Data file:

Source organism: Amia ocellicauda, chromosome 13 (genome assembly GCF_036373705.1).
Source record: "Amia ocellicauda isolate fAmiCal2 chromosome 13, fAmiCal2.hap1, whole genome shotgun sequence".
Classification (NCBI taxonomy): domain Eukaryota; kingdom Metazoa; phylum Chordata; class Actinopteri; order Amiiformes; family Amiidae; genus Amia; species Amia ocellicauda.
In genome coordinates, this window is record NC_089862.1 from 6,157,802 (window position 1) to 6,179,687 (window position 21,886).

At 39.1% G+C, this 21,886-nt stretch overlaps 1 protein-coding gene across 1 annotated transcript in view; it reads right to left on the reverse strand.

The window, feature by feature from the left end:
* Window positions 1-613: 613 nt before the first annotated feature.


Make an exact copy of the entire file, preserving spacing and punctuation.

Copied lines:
Source organism: Amia ocellicauda, chromosome 13 (genome assembly GCF_036373705.1).
Source record: "Amia ocellicauda isolate fAmiCal2 chromosome 13, fAmiCal2.hap1, whole genome shotgun sequence".
Classification (NCBI taxonomy): domain Eukaryota; kingdom Metazoa; phylum Chordata; class Actinopteri; order Amiiformes; family Amiidae; genus Amia; species Amia ocellicauda.
In genome coordinates, this window is record NC_089862.1 from 6,157,802 (window position 1) to 6,179,687 (window position 21,886).

At 39.1% G+C, this 21,886-nt stretch overlaps 1 protein-coding gene across 1 annotated transcript in view; it reads right to left on the reverse strand.

The window, feature by feature from the left end:
* Window positions 1-613: 613 nt before the first annotated feature.